I ride an antique motorcycle so I can't buy any of them... But we'll get to that.
First things first, what is the difference between 87, 89, and 91? What do those numbers even mean? and why are there all these new ones?
The numbers are called "Octane Ratings" which is where we get the phrase "high octane" but what does that measure and why is having more a good thing? In technical terms, the number represents the amount of heat required to ignite the fuel, as expressed in a percentage related to isooctane where heptane is 0. But that probably doesn't help you unless you already know a lot about petroleum products. So I'll start with some common misconceptions and work up to a more understandable explanation.
Octane ratings are NOT a measure of how much energy (or power) is in the fuel.
And while they are a measure of how combustible it is, Higher numbers actually mean the fuel is more difficult to ignite. If you held a match up to the different fuels, the 87 would ignite most easily, but realistically... you wouldn't notice much difference. They would all burn about the same. It's not like we're talking about jet fuel here! (but again, we'll get to that)
To understand the importance of the numbers and what they mean, first you have to understand why faster cars need a higher number. In the beginning, there was just "gasoline" and it was all about the same. But as engineers started to tune for more and more power they started to run into problems. Lots of problems... But the one we are interested in is called "Detonation" or "ping". Fuel detonation might not sound like a bad thing. It's supposed to explode right? But it's more accurately called "Early" or "Spontaneous" Detonation. When things are going well, the spark plug ignites the fuel, and the expanding gas created by that explosion pushes the piston down to create power, almost like pushing the pedal of a bicycle. But when the engine gets too hot, or the pressure inside the engine gets too high, (both problems that crop up when trying to make more power) the fuel can Spontanioulsy ignite itself. When that happens, you have TWO explosions happening at the same time, in the same small sealed compartment... and that isn't good. What happens is that the pressure shockwaves smash into each other and combine to make an enormous amount of heat and pressure. This can cause massive stress and damage to the engine, and can even blow holes right through the pistons. And that gets expensive to fix.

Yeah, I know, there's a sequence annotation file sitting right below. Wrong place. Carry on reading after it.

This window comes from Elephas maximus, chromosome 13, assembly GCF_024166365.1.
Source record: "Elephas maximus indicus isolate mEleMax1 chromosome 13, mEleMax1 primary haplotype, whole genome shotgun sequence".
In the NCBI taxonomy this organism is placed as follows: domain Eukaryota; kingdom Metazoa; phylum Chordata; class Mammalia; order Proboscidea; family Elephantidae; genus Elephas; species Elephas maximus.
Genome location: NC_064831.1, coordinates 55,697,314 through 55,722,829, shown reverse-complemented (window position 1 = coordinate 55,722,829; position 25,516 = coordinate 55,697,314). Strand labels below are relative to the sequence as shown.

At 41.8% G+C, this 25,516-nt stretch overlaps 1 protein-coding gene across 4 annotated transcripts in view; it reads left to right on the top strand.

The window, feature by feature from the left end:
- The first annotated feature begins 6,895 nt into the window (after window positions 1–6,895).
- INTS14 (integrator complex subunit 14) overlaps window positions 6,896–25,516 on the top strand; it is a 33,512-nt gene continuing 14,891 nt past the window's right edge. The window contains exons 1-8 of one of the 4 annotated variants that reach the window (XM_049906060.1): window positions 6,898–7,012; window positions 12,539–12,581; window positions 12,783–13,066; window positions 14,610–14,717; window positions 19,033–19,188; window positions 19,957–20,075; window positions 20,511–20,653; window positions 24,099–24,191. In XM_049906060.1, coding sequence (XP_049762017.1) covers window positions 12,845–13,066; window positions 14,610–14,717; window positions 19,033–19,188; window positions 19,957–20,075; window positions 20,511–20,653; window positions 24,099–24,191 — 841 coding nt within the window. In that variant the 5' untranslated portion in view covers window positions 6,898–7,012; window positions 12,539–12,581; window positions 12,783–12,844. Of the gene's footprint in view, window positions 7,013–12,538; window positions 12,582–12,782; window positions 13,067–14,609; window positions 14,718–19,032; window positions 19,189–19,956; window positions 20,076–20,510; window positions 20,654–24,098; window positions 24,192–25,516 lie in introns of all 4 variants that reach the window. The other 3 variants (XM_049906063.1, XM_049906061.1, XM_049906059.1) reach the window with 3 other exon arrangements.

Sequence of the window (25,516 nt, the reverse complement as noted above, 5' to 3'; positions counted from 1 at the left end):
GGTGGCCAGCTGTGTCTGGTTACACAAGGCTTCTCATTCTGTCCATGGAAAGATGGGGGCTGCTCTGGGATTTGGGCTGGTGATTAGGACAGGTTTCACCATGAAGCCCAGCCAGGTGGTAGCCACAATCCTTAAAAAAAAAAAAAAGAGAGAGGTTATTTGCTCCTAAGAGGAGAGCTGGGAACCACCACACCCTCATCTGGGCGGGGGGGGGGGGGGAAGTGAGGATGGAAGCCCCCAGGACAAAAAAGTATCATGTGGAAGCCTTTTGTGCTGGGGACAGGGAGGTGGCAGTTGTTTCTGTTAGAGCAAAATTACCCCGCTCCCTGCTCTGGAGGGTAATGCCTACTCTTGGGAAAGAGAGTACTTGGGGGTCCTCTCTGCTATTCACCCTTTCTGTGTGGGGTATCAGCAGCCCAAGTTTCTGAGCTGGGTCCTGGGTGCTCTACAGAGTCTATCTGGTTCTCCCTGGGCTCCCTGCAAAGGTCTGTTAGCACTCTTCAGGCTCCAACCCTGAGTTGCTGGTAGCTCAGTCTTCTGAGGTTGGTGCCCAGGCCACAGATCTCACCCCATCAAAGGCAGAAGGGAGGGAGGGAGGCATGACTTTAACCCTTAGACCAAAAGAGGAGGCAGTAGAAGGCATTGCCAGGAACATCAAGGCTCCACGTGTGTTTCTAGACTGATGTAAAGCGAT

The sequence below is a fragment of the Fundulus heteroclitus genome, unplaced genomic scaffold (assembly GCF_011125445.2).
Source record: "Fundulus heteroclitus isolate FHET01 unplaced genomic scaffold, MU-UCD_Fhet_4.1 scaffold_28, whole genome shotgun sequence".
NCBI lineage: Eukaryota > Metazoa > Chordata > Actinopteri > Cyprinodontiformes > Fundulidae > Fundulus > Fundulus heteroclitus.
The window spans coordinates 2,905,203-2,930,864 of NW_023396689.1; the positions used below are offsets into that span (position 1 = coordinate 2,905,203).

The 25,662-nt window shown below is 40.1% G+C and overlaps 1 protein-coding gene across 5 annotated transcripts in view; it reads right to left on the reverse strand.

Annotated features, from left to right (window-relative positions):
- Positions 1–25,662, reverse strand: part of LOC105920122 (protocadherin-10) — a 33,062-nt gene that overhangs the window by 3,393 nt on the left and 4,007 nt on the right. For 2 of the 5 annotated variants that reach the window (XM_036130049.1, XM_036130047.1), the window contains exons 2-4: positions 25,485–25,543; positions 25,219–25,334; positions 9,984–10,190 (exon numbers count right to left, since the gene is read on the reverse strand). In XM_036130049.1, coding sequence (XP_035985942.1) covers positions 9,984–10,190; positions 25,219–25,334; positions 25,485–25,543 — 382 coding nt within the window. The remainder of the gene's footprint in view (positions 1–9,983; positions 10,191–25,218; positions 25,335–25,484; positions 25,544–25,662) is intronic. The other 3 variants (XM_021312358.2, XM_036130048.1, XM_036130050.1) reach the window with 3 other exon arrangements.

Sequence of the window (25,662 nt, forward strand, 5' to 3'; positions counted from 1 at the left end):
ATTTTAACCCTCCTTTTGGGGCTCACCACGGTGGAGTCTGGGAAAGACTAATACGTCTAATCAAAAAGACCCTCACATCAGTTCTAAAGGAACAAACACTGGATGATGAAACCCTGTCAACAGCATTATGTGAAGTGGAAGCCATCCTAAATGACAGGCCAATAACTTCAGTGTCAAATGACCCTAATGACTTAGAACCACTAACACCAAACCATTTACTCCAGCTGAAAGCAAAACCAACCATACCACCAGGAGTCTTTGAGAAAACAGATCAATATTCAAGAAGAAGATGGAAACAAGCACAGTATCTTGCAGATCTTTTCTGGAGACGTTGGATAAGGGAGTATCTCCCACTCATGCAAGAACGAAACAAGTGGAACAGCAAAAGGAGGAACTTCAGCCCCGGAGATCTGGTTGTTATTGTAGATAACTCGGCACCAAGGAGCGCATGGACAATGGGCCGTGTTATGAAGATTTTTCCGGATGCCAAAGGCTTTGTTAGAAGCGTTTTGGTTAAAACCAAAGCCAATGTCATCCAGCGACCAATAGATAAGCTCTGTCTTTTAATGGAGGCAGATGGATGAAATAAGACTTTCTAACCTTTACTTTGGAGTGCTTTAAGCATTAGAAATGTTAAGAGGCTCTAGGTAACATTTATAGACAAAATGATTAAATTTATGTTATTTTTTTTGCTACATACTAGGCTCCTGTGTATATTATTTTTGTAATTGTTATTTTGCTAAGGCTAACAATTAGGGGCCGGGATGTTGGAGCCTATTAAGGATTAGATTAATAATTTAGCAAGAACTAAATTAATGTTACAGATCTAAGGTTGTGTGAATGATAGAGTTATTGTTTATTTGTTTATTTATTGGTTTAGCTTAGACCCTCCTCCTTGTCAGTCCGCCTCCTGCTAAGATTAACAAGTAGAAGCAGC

Over time, engines have become more and more high-tech, and people have come to expect more performance from less fuel. The way that is possible is by designing engines that create more pressure from smaller doses of Gasoline. General design changes account for most of it, but then you add something like a Turbo or a Supercharger and the pressure in the engine increases dramatically. High pressure means more heat. High heat and High pressure cause Detonation, and that can lead to expensive engine replacements!
And that's where the High Octane fuels come into play. 87 Octane takes 87% as much more heat to ignite as isooctane does compared to Heptane. Or, in other words, it takes 87 Octane units of heat to ignite it. 93, takes MORE heat to ignite. So you can use it in higher performance engines like ones with Turbochargers without the increased heat and pressure causing Detonation.
Put very simply, the higher the number, the more heat and pressure the fuel can withstand without going off by accident!
So what does this mean for the average consumer? It means that there is practically NO DIFFERENCE between the three grades of fuel unless your engine was designed to run on the expensive stuff. Faster, higher-end cars are likely to be tuned for better performance over cost savings so many of them require the better fuel. But if your car doesn't require it, it's a waste of money. Putting the expensive stuff in your corolla will not make it more powerful, more efficient, or more reliable unless something else is seriously wrong. Putting the cheap stuff in a car that is designed for Premium can cause enormous damage, but luckily most modern cars have electronic sensors that will notice and change the tuning to reduce power output and prevent any damage to the engine. So you CAN use it in a pinch, but it's definitely not a good idea.